Bluegrass bass?

Discussion in 'Bluegrass [DB]' started by chadwmit, Dec 23, 2013.


  1. chadwmit

    chadwmit

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    Nov 23, 2012
    In standard 4/4 time, does the bass alternate between the 1 and 5 chords on beats 1 and 3 or on all 4 beats of the measure?
  2. misterbadger

    misterbadger

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    Sep 13, 2012
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    Northern California
  3. Zoa

    Zoa

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    Dec 28, 2009
    Root on the one and three, fifth on the 2 and 4. For example, in D; D A D A
  4. Michael Milner

    Michael Milner

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    Dec 22, 2012
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    Central Ontario
    If I understand your question, you are asking about what notes in the chord structure you would be playing, and when to play them. Whether you play quarter notes (4 notes in each bar in 4/4 time) or half notes (2 notes in each bar in 4/4 time) will depend on the tempo of the song and how the band wants you to keep time. With respect to your question about "1 and 5 chords", the bassist would normally play the root note of the chord (G for the G chord the guitar player or banjo player is playing) on the 1st beat of the bar, and then play the 5th note of the chord (D) on the next beat. Playing these two notes provides the harmonic structure of the chord complementing the other musicians. So the 1 and 5 you are referring to are the 1st and 5th notes of the chord. Hope this helps.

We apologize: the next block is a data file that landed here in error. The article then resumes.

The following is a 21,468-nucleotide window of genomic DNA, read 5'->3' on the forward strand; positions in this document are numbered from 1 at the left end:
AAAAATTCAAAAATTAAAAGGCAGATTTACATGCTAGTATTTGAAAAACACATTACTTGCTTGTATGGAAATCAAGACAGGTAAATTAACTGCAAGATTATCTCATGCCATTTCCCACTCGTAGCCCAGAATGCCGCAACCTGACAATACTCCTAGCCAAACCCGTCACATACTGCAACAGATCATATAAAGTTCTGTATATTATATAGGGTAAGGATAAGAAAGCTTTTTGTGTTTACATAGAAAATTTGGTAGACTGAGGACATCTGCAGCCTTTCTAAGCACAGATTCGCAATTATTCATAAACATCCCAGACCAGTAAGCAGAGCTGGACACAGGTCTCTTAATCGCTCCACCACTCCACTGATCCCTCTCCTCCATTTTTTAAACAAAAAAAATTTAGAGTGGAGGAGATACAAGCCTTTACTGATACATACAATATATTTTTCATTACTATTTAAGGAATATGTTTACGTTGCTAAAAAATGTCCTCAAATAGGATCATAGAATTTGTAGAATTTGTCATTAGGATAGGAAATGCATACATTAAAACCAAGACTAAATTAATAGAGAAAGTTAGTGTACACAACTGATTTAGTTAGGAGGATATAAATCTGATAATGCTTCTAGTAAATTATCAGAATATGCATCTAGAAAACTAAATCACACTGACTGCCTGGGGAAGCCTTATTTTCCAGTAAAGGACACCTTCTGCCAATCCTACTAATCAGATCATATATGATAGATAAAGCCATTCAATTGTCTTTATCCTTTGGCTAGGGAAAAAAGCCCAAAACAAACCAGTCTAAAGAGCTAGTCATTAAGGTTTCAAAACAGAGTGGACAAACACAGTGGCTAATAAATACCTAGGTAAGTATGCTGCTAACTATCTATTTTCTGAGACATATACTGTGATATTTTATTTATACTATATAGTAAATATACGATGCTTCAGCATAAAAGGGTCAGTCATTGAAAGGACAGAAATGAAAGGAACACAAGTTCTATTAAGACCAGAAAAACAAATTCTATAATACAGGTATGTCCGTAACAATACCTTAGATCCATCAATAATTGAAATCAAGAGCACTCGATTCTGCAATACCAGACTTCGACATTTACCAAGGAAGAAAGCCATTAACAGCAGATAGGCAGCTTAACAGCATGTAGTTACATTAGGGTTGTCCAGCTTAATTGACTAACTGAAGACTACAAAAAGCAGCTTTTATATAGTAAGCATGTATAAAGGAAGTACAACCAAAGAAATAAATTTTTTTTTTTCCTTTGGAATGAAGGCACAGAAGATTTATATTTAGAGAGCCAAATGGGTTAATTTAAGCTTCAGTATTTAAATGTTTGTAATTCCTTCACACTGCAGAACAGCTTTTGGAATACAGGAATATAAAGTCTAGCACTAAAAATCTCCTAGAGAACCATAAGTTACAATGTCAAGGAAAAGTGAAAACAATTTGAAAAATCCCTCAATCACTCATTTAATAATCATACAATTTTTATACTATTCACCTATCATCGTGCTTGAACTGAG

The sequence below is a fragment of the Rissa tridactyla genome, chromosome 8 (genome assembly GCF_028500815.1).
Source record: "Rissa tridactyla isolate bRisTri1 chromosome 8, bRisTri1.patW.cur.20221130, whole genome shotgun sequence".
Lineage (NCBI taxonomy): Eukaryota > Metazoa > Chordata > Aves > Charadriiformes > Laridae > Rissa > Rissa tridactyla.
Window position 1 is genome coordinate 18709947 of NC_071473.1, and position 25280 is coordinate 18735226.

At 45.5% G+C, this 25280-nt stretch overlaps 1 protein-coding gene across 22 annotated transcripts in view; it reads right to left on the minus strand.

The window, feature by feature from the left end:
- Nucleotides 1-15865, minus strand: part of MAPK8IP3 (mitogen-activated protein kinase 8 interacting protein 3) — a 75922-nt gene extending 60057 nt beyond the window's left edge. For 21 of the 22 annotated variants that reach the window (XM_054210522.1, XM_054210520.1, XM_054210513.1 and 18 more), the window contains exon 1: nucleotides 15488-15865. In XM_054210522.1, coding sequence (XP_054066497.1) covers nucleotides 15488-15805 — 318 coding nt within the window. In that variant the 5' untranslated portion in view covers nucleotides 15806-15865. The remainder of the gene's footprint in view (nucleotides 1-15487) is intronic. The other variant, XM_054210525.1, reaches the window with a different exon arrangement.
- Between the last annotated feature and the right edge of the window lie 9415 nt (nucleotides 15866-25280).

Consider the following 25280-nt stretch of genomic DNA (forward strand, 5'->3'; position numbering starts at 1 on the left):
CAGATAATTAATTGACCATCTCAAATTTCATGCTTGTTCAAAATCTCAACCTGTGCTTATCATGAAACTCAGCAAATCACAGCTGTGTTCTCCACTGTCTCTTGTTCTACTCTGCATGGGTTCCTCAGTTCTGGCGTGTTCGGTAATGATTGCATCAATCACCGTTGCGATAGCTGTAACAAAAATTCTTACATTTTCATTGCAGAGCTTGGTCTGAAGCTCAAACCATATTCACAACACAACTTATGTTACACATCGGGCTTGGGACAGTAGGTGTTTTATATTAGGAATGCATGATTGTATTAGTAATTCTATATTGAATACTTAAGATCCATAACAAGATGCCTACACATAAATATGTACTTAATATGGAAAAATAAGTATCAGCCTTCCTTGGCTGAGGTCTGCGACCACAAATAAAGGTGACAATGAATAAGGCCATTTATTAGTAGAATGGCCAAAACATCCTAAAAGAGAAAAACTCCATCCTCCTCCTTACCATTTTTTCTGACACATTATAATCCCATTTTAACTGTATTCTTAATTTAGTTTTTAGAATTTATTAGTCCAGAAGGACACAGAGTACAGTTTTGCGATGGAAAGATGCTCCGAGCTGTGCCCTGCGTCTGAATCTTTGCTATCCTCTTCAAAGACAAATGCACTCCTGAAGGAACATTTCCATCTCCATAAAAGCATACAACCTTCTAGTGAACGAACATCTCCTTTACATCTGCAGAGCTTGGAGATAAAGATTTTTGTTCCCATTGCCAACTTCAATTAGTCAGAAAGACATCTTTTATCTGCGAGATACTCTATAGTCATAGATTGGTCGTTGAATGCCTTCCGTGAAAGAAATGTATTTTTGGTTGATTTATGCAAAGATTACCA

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  6. misterbadger

    misterbadger

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    In 4/4, I'll typically play the root note of the chord on the first beat, 5th note on the third. Both will be quarter notes. Second and fourth beats are for the mando chop.
  7. Humbled

    Humbled Supporting Member

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    East of the Sun
    And don't just do root/5th. Hang on the root occasionally, especially to launch into simple walks to the next chord change.

    Listen to Mike Bubb and Viktor Krauss.
  8. misterbadger

    misterbadger

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    There are lots of instances where you'll not want to use the 5th note and will double on the root or use a walk. For example, key of C, when you're on the I chord (C), going to the V chord (G), you don't want to use the fifth note (G) of the I chord on the third beat of the measure because you're going to use it again on the first beat of the V measure.
  9. chadwmit

    chadwmit

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    Nov 23, 2012
    Thanks everybody for the answers and sorry my question is confusing. To make it simpler, i am asking if the bass player is playing half notes or quarter notes while alternating between the 1 and 5 chords.
  10. MR PC

    MR PC

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    Dec 1, 2007
    Either. It's up to you to decide when to use 1/4's vs 1/2's, or something in between the two. No joke. It really depends on the tune, tempo, where the meter, and rhythmic construction of the songs melody needs support. It's an art.
  11. jeepnstein

    jeepnstein

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    Ohio
    It's really up to you. I play with both newgrassers who generally see the rules more as general guidelines and traditionalists who believe with all their hearts and souls that anarchy would prevail if you stray off the path just a little bit. You really have to decide how you want to drive the tempo and go from there.